It’s not heavy weights that build muscle. It’s not high reps that build muscle. It’s heavy weight with high reps that builds muscle.
– Tom Platz (former American professional bodybuilder)
Often people try to over complicate everything in life. Tell somebody to define “clean eating” and they will need a 500-page book to explain it, when a simple eat some animal protein at most meals with a variety of vegetables will do. The same applies to the terms “get stronger” or “get in shape”, where it could take multiple books, depending on the discipline to flesh out the finer points.
Getting strong is not that complicated. It is however, hard work.
One of the simplest ways to achieve this is the “one-two-three” method.
How it works
Pick a movement:
- Push: Bench or Overhead Press;
- Pull: Pull-up;
- Hinge: Deadlift;
- Squat: Front or Back Squat.
Select a load that you can complete five repetitions. It will vary from person to person, but generally it would be about 80% of the individuals max. Now, follow this format:
Complete a single, rest a few seconds, complete a double, rest some more, then complete a triple. That will be a total of six repetitions completed with excellent form. For a more solid workout, run through this method up to three times:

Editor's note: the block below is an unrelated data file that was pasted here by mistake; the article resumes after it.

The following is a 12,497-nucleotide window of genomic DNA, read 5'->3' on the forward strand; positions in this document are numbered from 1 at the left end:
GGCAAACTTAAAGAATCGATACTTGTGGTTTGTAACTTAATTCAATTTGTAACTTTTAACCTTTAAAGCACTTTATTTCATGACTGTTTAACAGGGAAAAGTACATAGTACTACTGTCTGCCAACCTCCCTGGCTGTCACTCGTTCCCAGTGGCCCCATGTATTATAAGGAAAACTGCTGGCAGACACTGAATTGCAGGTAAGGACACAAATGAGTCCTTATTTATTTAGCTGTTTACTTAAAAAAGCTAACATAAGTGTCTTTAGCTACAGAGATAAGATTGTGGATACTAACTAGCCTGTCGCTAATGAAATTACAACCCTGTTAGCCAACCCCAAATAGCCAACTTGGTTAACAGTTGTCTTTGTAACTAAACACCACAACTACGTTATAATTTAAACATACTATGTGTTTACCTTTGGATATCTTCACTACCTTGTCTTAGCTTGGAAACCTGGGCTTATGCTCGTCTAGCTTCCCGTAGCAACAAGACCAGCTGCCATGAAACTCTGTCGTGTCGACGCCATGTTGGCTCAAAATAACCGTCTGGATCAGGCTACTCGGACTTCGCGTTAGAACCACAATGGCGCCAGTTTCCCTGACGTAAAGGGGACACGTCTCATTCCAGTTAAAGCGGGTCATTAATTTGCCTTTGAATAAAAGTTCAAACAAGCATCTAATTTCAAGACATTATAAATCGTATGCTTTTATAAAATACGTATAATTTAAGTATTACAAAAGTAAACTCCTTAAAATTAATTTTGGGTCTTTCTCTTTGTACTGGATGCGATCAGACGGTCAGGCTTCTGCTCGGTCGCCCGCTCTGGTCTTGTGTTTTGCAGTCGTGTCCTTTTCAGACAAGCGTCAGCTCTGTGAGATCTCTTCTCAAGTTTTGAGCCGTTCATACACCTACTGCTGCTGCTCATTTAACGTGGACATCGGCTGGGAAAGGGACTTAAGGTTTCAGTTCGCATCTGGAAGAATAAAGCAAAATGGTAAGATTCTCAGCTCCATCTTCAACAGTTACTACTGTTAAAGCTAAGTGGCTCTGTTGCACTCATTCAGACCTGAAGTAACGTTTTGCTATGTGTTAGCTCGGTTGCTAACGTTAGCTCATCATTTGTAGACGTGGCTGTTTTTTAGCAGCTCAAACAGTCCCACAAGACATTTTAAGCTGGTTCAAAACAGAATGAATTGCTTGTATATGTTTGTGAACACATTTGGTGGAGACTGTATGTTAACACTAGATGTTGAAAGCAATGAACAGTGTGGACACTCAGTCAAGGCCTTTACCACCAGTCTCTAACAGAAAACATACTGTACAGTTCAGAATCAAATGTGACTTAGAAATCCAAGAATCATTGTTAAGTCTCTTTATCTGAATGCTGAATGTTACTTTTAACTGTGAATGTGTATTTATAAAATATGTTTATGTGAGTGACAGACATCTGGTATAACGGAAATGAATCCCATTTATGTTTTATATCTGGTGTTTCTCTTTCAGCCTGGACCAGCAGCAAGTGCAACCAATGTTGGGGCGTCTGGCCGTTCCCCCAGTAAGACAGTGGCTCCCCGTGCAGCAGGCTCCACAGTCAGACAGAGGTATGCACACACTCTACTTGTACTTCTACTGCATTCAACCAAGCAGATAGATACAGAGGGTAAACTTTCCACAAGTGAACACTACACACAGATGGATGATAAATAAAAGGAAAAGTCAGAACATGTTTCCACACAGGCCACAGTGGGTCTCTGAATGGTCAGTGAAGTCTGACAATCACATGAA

That is 18 repetitions in a set using a weight that you would normally use for five repetitions!
Focus on the major movements Push, Pull, Hinge and Squat. Basically, compound multi-joint exercises are best.
Never miss a repetition and don’t chase fatigue. You want to be fresh for each repetition, so rest as long as required. If you have a training partner, the simple “I go, you go” method will be fine.
The weight should feel light and easy. There is no requirement to figure out loading percentages. Just adjust the load by “feel”. The idea here is to increase the effortless efforts to increase your best effort.
Let the volume do the work. Often under appreciated, building muscle mass, getting strong and lean takes time and effort. If you want more strength, you will need a lot of clean repetitions with crisp technique to teach the nervous system to eventually lift the larger loads.
An easy way to implement this method is to supplement it into your normal training using the 1-2-3 repetition scheme for a chosen movement, one to three days per week.
I have personally found that using this ladder method does wonders for increasing the Pull-up, and have found good results experimenting with other major lifts like the Overhead Press and Deadlift.
Being stronger in these lifts is the secret to power, mass and leanness.